KAREN’S KILLER BOOK BENCH Welcome to Karen’s Killer Book Bench where readers can discover talented new authors and take a peek inside their wonderful books. This is not an age-filtered site so all book peeks are PG-13 or better. Come back and visit often. Happy reading!
What do you get when a visual artist and former US defense contractor heavily involved in a Presidential campaign writes a novel? A gripping thriller based on actual national events and a transformative time in our history. Please join us as we welcome Rachael L. McIntosh author of “Security Through Absurdity, Book One: Little Yellow Stickies”.
LITTLE YELLOW STICKIES
Security Through Absurdity: Book One
By Rachael L. McIntosh
“Jocelyn McLaren is a beautiful, hard working, yet naive visual artist who, through a twist of fate, ends up working for a major US defense contractor during the lead up to the Iraq war. She unknowingly witnesses and unwittingly participates in crimes that haunt her and are ultimately interlinked with the most nefarious psychopaths on the planet.
Divided into three books, SECURITY THROUGH ABSURDITY is the story of corporate shenanigans, an unstable home life, and a quixotic presidential campaign. These situations propel Jocelyn through a believably bizarre journey and into dangerous psychological territory. In a matrix of life threatening situations, she is forced to question the very fabric of her GenX American upbringing.
BOOK ONE: Little Yellow Stickies is the first of the SECURITY THROUGH ABSURDITY, series which follows the misadventures and development of the main character, Jocelyn McLaren.”
LITTLE YELLOW STICKIES
Security Through Absurdity: Book One
By Rachael L. McIntosh
[The following is copyrighted material. Karen’s Killer Book Bench blog is using it by permission of the author for promotional purposes.]
When she got to her office, the very first thing Jocelyn did, even before she took off her coat, was tape a piece of red paper to her wall. During her time off at home, she had theorized that maybe the colorlessness of the office was causing her to freak out. Of course, the lack of color paled in comparison with the fact that she was now be forced to deal with mercenaries.
The defense conglomerate that owned Jocelyn’s division had bought (retired) Four-Star Army General Claude Vaughn’s company and morphed its functions and personnel into her diminutive division, thereby growing her workload severalfold over the past few months.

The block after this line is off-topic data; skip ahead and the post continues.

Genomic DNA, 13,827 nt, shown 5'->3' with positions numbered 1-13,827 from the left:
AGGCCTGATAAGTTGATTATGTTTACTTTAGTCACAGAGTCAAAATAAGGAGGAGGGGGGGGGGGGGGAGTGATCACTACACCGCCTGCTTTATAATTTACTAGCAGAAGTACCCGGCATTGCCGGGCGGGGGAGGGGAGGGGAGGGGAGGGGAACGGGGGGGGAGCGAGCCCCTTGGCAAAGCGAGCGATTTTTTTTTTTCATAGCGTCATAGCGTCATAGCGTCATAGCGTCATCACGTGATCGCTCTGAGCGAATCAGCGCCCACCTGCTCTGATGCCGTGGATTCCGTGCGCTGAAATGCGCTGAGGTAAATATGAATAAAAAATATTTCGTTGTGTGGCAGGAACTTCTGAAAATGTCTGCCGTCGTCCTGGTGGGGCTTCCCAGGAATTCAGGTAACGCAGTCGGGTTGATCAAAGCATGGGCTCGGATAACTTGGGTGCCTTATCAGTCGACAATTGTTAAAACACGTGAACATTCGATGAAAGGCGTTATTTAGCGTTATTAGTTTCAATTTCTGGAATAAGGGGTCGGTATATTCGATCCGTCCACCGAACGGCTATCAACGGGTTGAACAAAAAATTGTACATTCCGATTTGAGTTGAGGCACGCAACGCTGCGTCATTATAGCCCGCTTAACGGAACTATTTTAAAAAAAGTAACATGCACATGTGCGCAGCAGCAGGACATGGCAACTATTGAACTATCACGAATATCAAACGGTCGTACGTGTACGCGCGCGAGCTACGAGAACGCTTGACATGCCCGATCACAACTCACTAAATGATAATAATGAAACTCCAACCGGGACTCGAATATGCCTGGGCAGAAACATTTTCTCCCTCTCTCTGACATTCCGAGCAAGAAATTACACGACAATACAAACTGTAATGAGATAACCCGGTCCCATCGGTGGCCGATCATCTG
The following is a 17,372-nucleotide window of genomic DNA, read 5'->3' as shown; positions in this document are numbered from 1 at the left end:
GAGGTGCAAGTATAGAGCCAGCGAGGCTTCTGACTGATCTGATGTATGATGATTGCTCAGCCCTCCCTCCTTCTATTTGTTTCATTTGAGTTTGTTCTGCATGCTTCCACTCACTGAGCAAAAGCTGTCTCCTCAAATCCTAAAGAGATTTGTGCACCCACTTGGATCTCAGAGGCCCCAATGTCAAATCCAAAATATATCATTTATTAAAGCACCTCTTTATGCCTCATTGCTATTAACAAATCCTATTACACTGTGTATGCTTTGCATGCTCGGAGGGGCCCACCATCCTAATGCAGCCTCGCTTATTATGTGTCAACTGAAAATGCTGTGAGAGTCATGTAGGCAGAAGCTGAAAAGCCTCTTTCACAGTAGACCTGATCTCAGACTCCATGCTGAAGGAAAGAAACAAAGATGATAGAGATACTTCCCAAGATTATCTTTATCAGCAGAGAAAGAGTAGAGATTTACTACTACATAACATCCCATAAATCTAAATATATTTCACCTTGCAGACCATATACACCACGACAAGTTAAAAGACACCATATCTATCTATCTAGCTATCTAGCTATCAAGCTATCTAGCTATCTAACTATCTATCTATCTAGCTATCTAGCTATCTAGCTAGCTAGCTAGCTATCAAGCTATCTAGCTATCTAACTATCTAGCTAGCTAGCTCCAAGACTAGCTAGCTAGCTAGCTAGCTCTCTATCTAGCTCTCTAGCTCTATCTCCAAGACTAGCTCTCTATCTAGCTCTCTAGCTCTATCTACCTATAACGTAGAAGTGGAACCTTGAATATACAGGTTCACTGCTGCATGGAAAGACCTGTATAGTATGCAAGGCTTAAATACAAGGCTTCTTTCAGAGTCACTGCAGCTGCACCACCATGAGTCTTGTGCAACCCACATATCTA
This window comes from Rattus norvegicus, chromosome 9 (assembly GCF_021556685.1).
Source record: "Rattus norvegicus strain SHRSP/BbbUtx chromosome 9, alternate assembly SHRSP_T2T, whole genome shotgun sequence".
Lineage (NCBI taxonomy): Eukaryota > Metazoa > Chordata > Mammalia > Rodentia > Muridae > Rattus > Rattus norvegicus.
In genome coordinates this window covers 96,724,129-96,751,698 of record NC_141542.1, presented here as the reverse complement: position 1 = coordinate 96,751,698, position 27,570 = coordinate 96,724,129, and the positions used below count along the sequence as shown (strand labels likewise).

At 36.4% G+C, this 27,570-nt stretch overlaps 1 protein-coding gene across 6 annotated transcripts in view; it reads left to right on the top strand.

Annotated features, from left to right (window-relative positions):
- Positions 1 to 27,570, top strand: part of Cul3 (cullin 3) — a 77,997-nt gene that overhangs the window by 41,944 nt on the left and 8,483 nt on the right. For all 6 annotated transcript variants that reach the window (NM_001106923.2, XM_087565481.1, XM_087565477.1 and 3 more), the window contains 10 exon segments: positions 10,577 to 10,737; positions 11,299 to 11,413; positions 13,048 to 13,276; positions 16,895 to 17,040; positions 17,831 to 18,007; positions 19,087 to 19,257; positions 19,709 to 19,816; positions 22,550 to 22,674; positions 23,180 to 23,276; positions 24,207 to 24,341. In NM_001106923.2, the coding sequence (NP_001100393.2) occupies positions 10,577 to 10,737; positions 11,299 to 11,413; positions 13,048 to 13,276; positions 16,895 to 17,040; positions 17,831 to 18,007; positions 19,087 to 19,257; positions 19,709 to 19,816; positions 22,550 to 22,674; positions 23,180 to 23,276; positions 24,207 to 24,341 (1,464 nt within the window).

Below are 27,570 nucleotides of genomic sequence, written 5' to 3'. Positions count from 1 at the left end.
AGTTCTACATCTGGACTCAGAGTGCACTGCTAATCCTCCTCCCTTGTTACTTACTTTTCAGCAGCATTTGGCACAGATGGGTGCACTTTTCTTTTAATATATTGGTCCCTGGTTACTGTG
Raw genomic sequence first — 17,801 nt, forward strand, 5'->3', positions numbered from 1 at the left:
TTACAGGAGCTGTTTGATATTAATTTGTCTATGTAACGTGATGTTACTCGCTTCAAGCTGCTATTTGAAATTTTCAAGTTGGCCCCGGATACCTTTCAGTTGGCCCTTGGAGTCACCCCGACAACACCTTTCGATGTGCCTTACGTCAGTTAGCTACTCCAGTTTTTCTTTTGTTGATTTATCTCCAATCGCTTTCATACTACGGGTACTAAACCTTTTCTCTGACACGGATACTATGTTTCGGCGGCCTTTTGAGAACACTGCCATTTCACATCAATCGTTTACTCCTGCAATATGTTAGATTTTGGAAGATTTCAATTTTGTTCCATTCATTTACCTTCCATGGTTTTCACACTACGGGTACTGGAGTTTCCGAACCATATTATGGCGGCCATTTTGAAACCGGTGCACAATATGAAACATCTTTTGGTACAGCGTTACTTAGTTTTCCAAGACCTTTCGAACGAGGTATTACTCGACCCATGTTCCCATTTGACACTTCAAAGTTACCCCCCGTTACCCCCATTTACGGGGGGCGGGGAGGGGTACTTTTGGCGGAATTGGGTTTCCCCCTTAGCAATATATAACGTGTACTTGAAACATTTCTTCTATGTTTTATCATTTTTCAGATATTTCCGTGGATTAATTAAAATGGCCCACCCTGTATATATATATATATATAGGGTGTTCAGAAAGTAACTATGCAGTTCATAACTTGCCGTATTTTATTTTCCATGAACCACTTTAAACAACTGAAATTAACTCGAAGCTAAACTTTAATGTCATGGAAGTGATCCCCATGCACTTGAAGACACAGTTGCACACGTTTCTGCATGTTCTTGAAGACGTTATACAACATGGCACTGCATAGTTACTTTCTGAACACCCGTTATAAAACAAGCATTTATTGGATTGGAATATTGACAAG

General Vaughn was a highly respected figure in the United States Army, and when he retired, he started one of the first specialty government-contracting companies. The business grew and now offered not only the functions of commissary, outfitting, and shelter to the US Army, but also included specially trained former army personnel who could be shopped around to any government or concerned interest on the planet to help with waging a war, inciting a revolution, rebuilding an infrastructure after the war that they had so handily helped win, and setting up a fledgling democracy.
Jocelyn was first introduced to General Vaughn’s business via a Netscape Navigator Web search that landed her at www.thiscompanysucks.com. The site was filled with Vaughn’s disgruntled employees’ comments about pay and benefits—the usual stuff. But it was the links to the legalities of the situation in Serbia with the underage kids that some of the of employees had taken to getting their jollies off with that made Jocelyn go to Adam and ask him if it was a smart move to get involved with these people.
“This could be a PR nightmare,” she warned.
“Oh, I’m sure the boys can take care of themselves,” Adam had responded in his typical off-the-cuff way. He didn’t seem too bothered by the whole matter.
The thing that struck Jocelyn was that the parents of these girls and boys, some as young as nine, were not so much outraged that a US military-type person would have his way with their child, but that they had not been offered fair market value for their kid.
She remembered the conversation she had heard in the break room.
“Oh, it was like heaven,” one former Special Ops guy quietly gushed to a small crew gathered conspiratorially. The grown-out buzz cuts, even though officially done with their “time in the suck” and now working for one of the tendrils of the Conglomerate, still wore the colors of the army. They didn’t even seem to notice Jocelyn as they passed around the photos. “It was just weird having their mother make breakfast for me the next morning.”
That’s how war-torn and poor the places Vaughn’s company involved itself in were. And the employees of General Vaughn’s mercenary branch knew this and exploited it. The employees who had been there long enough knew there would be no consequences. This was not to say that everyone who worked for Vaughn was involved in some sort of seedy scandal. Many were military guys who honestly did not know what they might possibly do outside the scope of their military training and enjoyed the fact that they could find a good-paying job with their credentials. Of course, some were just flat-out adrenaline junkies.